One thing the U.S. military has added to their institutional memory since Vietnam is that the next war is rarely like the last one. For a long time, generals and their staffs tended to assume the next war would be like the last one. For centuries, that sort-of made sense. But in the last century, the rate of technological, cultural and other change has been so great that warfare has evolved in unexpected ways as well. Warfare, and wars, have been quite different, partly because of the easy availability of who did what to whom and how, on the Internet.
Having been preparing for World War 3 since World War II, Vietnam caught the American armed forces by surprise in the 1960s. After that came Grenada, Panama, Somalia, the Balkans, Haiti, Kuwait, Afghanistan and Iraq, plus a worldwide search for Islamic terrorists. Each of these "wars" was quite different, and often caught the American military unprepared.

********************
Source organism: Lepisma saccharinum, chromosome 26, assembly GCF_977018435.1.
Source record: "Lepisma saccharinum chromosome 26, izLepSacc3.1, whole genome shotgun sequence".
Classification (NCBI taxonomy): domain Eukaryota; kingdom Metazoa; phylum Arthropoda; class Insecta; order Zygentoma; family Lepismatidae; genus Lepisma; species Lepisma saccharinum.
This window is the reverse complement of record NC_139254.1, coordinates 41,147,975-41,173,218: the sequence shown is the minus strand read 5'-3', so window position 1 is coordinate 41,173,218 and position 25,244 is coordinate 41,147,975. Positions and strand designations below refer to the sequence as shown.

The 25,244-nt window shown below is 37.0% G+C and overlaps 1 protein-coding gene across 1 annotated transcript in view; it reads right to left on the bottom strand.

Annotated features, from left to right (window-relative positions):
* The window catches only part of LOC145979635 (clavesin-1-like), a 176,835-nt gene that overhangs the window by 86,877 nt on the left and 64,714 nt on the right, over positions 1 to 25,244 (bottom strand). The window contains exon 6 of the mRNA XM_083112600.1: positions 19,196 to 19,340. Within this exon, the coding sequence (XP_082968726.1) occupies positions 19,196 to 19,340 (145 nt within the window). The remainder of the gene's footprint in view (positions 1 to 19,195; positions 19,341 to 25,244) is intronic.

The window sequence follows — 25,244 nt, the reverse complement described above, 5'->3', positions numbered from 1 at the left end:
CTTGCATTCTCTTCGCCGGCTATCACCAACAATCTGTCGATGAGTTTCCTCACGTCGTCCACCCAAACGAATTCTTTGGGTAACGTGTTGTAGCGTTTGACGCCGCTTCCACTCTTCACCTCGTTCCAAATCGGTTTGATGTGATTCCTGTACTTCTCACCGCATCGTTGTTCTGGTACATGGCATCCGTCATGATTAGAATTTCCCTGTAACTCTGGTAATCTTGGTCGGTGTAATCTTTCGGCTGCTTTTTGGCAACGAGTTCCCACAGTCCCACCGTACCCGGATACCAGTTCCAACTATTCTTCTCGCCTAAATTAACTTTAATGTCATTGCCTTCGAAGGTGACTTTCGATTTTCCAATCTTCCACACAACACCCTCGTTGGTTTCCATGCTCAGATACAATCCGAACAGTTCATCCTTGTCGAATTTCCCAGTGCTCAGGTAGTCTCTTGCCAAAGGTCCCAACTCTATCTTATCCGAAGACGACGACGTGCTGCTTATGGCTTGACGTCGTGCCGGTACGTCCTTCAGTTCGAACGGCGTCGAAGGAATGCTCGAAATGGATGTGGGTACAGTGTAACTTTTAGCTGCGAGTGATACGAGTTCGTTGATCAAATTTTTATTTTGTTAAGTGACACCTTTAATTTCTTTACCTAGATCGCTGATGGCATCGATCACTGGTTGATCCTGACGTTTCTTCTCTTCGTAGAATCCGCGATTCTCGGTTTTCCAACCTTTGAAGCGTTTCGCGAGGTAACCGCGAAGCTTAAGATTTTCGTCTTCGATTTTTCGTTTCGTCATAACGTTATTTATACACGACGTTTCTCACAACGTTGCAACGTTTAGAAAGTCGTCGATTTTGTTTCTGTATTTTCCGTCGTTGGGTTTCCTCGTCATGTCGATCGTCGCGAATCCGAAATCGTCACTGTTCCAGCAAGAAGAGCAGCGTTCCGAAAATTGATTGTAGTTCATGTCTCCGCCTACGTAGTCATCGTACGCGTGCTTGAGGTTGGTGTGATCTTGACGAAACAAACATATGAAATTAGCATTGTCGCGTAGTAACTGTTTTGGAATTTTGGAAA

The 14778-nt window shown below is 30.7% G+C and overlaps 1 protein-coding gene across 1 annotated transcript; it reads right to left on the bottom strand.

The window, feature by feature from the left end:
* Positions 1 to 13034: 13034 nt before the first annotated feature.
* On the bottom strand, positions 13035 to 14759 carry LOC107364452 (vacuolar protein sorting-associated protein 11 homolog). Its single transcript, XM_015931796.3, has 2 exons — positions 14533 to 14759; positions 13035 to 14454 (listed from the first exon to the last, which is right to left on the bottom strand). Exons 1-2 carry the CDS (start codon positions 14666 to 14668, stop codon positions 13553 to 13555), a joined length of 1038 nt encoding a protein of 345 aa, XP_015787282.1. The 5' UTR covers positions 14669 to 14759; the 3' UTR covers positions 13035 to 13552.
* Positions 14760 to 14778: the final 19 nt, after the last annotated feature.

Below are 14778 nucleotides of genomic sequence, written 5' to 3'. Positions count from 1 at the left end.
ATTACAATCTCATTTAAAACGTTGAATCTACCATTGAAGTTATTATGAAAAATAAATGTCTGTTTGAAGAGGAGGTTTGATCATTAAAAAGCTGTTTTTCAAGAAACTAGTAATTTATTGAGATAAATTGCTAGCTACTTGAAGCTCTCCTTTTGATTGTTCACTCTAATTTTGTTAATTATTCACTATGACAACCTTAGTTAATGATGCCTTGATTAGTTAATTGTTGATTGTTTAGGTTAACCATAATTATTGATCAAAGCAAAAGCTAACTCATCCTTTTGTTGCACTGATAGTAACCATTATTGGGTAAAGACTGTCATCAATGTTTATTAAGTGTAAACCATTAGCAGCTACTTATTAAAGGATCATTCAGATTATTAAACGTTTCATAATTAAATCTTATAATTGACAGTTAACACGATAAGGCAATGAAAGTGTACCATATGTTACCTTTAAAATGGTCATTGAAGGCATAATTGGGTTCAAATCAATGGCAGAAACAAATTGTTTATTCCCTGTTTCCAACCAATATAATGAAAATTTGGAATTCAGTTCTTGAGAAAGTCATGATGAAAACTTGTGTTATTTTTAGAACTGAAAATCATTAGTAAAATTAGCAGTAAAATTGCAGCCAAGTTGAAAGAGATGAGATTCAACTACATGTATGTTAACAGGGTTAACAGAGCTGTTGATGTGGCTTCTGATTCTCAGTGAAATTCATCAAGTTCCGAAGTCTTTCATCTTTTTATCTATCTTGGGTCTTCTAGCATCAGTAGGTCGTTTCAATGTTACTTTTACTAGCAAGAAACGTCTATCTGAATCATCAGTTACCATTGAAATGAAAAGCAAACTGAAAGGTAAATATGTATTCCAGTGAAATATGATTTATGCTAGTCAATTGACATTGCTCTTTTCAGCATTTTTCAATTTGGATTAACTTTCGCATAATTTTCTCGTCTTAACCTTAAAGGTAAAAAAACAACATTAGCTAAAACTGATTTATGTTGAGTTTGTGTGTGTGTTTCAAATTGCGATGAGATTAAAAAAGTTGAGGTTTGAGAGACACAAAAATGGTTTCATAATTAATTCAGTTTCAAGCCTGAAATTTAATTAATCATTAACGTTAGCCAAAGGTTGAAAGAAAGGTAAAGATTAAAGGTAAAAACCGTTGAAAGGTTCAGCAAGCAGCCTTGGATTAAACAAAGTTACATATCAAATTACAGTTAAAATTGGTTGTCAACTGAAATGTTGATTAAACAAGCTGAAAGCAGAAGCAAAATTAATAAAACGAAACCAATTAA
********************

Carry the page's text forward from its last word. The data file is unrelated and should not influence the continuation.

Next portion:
In response, the Pentagon planners evolved a system for working out how they will cope with a wide variety of possible future wars. All this is kept very secret. Any news of these plans is guaranteed to turn into a media circus, as pundits do, well, what pundits and headline hungry media do. But for the troops, these plans are a matter of life and death. While Iraq, Afghanistan and the war on terrorism are portrayed by the media as improvised, such was not the case. There were plans, and commanders often made casual reference to these plans, and staff training exercises used to test the plans. But this was not considered news. Being unprepared was considered news. To paraphrase an old bit of journalistic wisdom, if the legend outshines the truth, print the legend. When you're dealing with secret planning, that's easy to get away with.